4:00 pm, Wednesday, November 5, 2014, SC 106

Science Speaker

Characterization of Thermotoga maritima glycerol dehydrogenase for the enzymatic production of dihydroxyacetone, Justin Beauchamp

11:00 am, Tuesday, November 11, 2014, SC 203

Science Speaker

Tuesday, November 11, 11:00-11:50am, SC 203

Wolfram Mathematica 10 in Education and Research Roger Graves, Wolfram Representative

This is not an official Science Speakers event; however, some may be interested in the capabilities in Mathematica 10 and other Wolfram technologies that are directly applicable for use in teaching and research on campus. Topics include:

Enter calculations in everyday English, or using the flexible Wolfram Language

Visualize data, functions, surfaces, and more in 2D or 3D

Store and share documents locally or in the Wolfram Cloud

Use the Predictive Interface to get suggestions for the next useful calculation or function options

Access trillions of bits of on-demand data

Use semantic import to enrich your data using Wolfram curated data

Easily turn static examples into mouse- driven, dynamic applications

Access 10,000 free course-ready applications

Utilize the Wolfram Language's wide scope of built-in functions, or create your own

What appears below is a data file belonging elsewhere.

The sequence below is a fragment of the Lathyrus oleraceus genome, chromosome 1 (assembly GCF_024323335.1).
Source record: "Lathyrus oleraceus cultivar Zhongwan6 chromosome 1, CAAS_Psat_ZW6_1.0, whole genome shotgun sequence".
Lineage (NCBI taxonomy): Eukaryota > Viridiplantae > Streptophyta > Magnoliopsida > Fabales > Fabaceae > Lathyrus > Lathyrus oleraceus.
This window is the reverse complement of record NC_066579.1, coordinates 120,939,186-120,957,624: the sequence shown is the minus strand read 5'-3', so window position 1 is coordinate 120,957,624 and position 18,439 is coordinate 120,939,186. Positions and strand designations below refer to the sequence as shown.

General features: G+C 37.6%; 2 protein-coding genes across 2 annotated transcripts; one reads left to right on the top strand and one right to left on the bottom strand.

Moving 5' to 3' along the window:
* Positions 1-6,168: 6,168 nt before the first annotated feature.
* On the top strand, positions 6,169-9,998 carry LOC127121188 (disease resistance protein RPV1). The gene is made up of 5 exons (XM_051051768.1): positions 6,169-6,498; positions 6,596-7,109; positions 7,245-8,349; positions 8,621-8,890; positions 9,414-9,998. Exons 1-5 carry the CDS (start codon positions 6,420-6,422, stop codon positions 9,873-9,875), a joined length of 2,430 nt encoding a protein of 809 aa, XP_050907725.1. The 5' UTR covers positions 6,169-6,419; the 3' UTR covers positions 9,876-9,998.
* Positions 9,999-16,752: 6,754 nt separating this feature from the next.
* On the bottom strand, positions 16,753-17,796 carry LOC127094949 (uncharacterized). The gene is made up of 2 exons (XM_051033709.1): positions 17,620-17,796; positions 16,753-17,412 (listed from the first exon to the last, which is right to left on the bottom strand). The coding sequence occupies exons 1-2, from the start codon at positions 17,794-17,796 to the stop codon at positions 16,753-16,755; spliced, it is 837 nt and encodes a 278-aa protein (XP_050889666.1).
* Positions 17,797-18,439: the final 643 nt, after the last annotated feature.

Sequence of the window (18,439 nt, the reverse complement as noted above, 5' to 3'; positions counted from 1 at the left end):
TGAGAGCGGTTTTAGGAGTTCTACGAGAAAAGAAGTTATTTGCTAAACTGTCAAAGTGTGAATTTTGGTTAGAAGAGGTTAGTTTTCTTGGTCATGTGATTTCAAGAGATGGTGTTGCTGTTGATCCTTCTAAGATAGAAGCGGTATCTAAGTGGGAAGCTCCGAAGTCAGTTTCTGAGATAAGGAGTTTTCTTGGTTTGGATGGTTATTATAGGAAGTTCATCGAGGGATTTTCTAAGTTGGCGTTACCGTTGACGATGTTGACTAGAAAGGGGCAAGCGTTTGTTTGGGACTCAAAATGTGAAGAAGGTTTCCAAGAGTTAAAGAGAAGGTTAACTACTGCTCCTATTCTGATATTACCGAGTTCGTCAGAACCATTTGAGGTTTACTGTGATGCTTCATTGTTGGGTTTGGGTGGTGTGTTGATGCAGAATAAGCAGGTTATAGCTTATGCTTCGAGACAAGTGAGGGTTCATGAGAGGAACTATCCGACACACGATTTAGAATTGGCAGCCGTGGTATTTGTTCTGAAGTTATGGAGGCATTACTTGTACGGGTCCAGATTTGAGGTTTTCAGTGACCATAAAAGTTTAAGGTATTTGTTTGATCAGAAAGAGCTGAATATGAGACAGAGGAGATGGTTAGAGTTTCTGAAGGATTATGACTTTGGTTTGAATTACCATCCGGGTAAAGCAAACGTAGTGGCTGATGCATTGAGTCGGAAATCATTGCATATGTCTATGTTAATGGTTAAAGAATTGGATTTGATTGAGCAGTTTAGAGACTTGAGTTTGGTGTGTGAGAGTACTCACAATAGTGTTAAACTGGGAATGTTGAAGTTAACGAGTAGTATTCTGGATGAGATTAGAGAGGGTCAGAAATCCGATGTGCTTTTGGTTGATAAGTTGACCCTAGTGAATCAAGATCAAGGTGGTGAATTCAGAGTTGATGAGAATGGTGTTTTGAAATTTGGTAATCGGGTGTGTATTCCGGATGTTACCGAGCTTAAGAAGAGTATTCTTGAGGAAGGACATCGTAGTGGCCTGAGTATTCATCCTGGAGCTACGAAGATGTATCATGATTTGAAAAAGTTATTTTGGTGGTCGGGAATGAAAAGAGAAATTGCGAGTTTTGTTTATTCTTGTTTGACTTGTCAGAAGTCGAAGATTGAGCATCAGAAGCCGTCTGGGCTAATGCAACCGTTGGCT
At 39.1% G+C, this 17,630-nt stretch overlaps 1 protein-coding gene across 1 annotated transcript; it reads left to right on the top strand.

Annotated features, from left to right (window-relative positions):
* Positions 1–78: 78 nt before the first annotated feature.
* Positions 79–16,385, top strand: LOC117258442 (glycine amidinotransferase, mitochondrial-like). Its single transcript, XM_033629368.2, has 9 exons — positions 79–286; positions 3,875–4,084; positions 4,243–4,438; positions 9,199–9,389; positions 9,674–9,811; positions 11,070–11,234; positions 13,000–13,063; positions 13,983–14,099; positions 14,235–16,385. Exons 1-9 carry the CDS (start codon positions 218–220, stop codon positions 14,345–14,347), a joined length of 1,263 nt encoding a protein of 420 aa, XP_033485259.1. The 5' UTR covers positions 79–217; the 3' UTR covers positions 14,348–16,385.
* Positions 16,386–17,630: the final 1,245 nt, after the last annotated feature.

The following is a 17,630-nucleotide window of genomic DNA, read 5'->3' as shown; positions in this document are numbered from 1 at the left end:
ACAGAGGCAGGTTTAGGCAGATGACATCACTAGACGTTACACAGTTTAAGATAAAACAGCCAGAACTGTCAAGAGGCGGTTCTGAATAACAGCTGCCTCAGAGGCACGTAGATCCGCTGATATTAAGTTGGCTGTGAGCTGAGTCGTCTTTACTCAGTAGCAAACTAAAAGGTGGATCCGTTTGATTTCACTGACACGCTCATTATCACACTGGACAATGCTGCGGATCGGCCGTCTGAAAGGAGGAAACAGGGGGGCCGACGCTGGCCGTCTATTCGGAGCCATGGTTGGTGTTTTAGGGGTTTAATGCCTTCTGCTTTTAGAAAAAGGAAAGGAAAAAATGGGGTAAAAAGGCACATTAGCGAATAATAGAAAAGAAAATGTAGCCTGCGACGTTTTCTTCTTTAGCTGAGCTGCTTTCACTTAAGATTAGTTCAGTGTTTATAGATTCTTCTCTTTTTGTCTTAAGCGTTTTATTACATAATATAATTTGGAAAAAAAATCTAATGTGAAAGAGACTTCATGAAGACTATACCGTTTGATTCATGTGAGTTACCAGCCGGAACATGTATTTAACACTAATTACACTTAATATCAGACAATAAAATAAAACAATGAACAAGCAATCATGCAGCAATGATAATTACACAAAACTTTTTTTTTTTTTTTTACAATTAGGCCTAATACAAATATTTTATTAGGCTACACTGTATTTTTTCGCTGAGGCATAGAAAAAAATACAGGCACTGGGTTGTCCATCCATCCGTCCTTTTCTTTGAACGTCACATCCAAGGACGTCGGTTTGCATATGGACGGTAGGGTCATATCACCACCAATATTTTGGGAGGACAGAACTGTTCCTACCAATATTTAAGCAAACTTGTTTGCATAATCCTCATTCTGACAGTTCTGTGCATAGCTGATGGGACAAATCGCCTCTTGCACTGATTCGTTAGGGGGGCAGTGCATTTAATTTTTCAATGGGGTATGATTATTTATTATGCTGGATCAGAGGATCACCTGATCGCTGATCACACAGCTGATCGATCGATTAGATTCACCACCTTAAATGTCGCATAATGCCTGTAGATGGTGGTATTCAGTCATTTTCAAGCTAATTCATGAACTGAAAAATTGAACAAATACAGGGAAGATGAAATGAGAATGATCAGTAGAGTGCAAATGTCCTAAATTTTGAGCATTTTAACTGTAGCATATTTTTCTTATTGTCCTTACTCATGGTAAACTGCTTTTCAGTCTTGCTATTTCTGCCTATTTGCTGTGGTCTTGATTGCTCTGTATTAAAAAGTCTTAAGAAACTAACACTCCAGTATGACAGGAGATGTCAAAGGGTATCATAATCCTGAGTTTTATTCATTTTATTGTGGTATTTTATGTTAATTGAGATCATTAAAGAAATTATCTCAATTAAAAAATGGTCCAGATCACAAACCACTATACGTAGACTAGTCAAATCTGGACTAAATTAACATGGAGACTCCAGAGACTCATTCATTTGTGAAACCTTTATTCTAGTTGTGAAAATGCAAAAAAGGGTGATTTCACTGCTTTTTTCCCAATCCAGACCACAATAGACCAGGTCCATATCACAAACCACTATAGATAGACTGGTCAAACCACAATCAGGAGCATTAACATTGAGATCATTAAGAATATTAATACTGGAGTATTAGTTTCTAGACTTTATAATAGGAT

Get deep support for specialized areas including machine learning, time series, image processing, parallelization, and control systems, with no add-ons required

Current users will benefit from seeing the many improvements and new features of Mathematica 10, but prior knowledge of Mathematica is not required. All attendees will receive an electronic copy of the examples, which can be adapted to individual projects.

4:00 pm, Wednesday, November 12, 2014, SC 106

Science Speaker

Teaching High School Biology

Andy Brubaker and Ali Gotwals, Biology Teachers, Goshen High School

4:00 pm, Wednesday, November 19, 2014, SC 106

Science Speaker

Fish Community Monitoring in Local Waterways

Daragh Deegan, Aquatic Biologist, City of Elkhart